The following is an archived copy of a message sent to a Discussion List run by the Campaign Against Sanctions on Iraq.
Views expressed in this archived message are those of the author, not of the Campaign Against Sanctions on Iraq.
[Main archive index/search] [List information] [Campaign Against Sanctions on Iraq Homepage]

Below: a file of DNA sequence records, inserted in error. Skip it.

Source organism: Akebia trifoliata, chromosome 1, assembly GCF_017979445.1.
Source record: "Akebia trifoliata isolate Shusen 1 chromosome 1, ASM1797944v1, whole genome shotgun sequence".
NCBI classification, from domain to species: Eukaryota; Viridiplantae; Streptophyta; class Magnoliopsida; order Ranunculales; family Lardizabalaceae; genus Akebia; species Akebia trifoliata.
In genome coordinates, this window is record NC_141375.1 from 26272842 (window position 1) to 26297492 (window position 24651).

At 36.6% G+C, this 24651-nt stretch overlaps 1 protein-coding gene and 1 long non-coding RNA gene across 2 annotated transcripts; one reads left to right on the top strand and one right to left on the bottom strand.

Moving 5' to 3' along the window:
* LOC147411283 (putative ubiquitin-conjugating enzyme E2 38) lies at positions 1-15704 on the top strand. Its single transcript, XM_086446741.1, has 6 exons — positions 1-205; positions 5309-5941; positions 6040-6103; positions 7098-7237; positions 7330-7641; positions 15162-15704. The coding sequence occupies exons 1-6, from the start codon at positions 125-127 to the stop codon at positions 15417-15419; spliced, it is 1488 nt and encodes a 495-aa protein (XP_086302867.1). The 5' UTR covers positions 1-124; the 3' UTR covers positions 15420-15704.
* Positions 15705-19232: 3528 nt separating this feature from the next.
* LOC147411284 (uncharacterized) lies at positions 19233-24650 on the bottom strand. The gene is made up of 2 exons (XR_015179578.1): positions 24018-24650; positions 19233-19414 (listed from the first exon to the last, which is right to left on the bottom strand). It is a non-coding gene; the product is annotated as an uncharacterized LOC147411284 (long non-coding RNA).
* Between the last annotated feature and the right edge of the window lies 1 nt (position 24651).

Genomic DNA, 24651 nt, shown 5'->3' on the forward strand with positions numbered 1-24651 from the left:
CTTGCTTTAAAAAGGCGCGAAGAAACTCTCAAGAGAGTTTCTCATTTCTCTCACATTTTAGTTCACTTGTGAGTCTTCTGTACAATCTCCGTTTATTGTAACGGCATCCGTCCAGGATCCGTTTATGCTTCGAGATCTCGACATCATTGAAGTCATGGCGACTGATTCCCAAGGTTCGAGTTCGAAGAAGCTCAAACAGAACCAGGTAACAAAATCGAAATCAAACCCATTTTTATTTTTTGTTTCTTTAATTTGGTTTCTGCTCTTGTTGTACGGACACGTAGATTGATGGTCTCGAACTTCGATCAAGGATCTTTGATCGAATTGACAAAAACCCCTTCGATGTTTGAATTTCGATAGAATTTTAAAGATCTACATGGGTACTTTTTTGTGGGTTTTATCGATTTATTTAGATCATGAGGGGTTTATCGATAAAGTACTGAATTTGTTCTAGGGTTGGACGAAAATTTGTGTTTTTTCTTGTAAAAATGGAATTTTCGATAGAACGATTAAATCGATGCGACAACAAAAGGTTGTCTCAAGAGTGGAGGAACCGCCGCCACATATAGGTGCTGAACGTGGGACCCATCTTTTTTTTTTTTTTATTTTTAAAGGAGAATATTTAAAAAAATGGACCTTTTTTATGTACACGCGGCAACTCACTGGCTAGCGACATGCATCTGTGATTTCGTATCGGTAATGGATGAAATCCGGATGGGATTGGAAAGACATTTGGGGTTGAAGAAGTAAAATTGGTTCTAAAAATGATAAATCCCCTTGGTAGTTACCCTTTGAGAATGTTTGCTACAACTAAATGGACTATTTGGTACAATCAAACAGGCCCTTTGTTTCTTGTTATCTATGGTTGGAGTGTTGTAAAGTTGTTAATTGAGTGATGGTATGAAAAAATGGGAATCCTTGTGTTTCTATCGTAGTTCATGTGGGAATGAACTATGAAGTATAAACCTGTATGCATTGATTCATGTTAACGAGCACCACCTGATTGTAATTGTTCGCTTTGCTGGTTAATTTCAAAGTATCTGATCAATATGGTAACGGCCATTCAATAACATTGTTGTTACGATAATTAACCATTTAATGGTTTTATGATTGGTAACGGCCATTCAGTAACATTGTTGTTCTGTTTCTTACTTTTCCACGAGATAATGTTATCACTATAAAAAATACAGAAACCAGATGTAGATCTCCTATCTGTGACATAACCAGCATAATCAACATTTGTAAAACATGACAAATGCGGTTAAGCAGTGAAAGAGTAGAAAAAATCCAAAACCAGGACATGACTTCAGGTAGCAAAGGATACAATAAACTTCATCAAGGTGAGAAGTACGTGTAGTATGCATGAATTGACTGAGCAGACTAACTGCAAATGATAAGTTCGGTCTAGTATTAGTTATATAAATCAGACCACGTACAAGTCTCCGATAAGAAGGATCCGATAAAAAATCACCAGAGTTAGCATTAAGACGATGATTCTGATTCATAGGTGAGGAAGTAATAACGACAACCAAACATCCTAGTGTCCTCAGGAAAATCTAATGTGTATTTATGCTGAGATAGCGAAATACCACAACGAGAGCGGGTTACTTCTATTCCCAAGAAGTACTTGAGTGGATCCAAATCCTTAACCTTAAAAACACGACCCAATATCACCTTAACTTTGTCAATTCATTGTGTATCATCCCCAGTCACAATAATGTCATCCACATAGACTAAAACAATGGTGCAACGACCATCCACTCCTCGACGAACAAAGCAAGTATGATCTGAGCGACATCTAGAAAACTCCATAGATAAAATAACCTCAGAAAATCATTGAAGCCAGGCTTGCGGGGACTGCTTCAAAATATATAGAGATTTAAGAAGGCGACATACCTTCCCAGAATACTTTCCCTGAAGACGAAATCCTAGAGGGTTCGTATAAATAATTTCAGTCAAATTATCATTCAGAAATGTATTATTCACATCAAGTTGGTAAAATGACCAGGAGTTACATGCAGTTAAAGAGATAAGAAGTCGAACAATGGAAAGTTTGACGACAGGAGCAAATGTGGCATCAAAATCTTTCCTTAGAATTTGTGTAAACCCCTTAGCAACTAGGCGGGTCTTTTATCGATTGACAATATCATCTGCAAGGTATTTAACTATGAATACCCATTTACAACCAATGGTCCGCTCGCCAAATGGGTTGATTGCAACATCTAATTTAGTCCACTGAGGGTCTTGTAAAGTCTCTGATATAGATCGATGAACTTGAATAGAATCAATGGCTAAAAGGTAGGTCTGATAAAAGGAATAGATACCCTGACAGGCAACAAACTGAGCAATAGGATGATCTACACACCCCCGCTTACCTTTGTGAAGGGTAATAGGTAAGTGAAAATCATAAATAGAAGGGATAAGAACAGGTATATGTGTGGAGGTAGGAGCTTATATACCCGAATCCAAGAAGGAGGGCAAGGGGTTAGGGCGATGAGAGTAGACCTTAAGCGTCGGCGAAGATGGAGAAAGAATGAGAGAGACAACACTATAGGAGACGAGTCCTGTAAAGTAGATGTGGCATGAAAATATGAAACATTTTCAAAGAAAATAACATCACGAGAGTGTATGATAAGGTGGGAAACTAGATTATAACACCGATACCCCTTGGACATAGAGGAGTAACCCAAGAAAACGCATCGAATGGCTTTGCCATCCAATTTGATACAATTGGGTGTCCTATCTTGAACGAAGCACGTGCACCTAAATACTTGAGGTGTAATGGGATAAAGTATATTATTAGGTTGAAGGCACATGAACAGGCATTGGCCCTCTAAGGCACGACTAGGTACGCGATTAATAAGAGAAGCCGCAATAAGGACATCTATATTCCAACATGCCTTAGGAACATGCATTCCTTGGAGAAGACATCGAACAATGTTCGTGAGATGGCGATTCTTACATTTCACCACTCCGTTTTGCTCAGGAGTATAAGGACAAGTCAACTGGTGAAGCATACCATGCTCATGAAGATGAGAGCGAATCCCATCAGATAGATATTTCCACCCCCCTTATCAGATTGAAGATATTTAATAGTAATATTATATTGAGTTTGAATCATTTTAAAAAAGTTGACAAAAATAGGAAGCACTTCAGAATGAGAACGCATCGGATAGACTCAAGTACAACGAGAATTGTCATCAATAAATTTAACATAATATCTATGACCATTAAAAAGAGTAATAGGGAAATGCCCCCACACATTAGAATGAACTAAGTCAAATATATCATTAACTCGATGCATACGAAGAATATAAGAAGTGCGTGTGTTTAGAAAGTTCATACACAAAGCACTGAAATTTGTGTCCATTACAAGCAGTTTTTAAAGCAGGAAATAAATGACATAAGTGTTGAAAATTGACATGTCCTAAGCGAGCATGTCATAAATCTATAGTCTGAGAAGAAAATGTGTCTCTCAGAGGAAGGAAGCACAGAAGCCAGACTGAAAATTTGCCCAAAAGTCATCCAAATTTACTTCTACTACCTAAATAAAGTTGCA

thanks to Rick Rozoff for this. f. http://www.zwire.com/site/news.cfm?newsid=3167173&BRD=1699&PAG=461&dept_id=4 6371&rfi= 6 The Morning Journal U.S. pushes NATO to make Iraq first target Knight Ridder Newspapers February 03, 2002 MUNICH, Germany -- U.S. political leaders called on NATO members yesterday to transform their military union in to a terrorism-fighting alliance and consider Iraq their first target. Deputy Defense Secretary Paul Wolfowitz and Sen. John McCain, R-Ariz., urged allies to join in an effort against Baghdad but said the United States would go it alone if necessary. Many in their audience of political and military leaders from 43 countries appeared taken aback by the pugnacious Americans, especially by McCain. ''The next front is apparent and we should not shrink from acknowledging it,'' McCain, a former prisoner of war and presidential candidate, told 400 invitation-only attendees at the 38th Munich Conference on Security Policy. ''A terrorist resides in Baghdad,'' McCain continued, ''with the resources of an entire state at his disposal, flush with cash from illicit oil revenues and proud of a decade-long record of falsifying the international community's demands that he come clean on his programs to develop weapons of mass destruction. ''A day of reckoning is approaching.'' Sen. Joseph Lieberman, D-Conn., the former Democratic vice presidential candidate, told attendees that he agreed completely with his Senate colleague. ''There is more than enough evidence to lead us to reach a conclusion that Iraq under Saddam constitutes a clear and present danger. As the president said the other night, in this regard, time is not on our side.'' Some European speakers bristled at the senators' hawkishness, and warned the U.S. was courting trouble if it did not consult its allies in the war on terror. ''Action versus Iraq, it seems to me, would require incontrovertible evidence in order to justify, and I speak as a member of parliament of a country willing to put boots on the ground,'' said Menzies Campbell, a member of the British House of Commons. Gert Weisskirchen, a member of the German parliament, said, ''There has to be a more multilateral approach in U.S. policy.'' He urged a more prominent role for NATO in the terror fight, and said the United States needed to involve its allies in the planning and execution of the battles ahead. ''It cannot be that you decide on your own, and we trot along after you.'' In comments to reporters, Wolfowitz said there is no plan to attack Iraq and the tough talk is the beginning of a dialogue between the United States and its allies, not a call to battle. The Munich conference, which continues Sunday, began under tight security. Munich courts last week banned protesters from demonstrating outside the imposing Bayerischer Hof hotel, and thousands of police, with riot gear and water cannons ready, kept protesters far away. The cobble-stoned Bavarian streets were filled with distinctive mixture of Mohawks and Lederhosen. Organizers expected about 3,000 potentially violent demonstrators, though they caused little trouble. Demonstrator Alexandra Jonke, 24, traveled by bus with 50 others from Vienna to protest ''NATO's war.'' Wearing a placard that said ''Bread instead of bombs,'' the call-center operator called Bush the biggest terrorist, and said the wealthy were waging war on the poor. Inside the conference, there were more protests that NATO wasn't involved enough in counterterrorism. Friedbert Pflueger, another member of Germany's parliament, said NATO needed to find ways of engaging at a higher level ''if we want to be more than scrap iron collectors in Macedonia,'' a reference to the alliance's role receiving old guns from Balkan fighters last year. One French participant noted that President Bush did not mention NATO once during his State of the Union address last week. Others said NATO should have commanded the fight against the Taliban and al-Qaida in Afghanistan. Wolfowitz said NATO does not need to be involved everywhere America is involved, and cited the latest U.S. military efforts to root terrorists from the Philippines. ''At the end of the day, we don't need NATO in the Philippines,'' Wolfowitz said. ''We don't need any people in the Philippines. We didn't need everyone in Afghanistan. ''The events of Sept. 11 have made this a case of national self interest,'' Wolfowitz said, ''and that has got to be the main consideration in what we do and how we consult.'' McCain issued a sharp reply to the German member of parliament who asked why NATO did not carry more weight in the terror fight: ''Perhaps you ought to look at how much money you are spending on defense,'' he said. President Bush has recommended increasing U.S military spending by $48 billion next year. The increase alone is one-third more than the total defense budget of Great Britain, the second largest military spender in NATO. __________________________________________________ Do You Yahoo!? Great stuff seeking new owners in Yahoo! Auctions! http://auctions.yahoo.com -- ----------------------------------------------------------------------- This is a discussion list run by the Campaign Against Sanctions on Iraq For removal from list, email firstname.lastname@example.org CASI's website - www.casi.org.uk - includes an archive of all postings.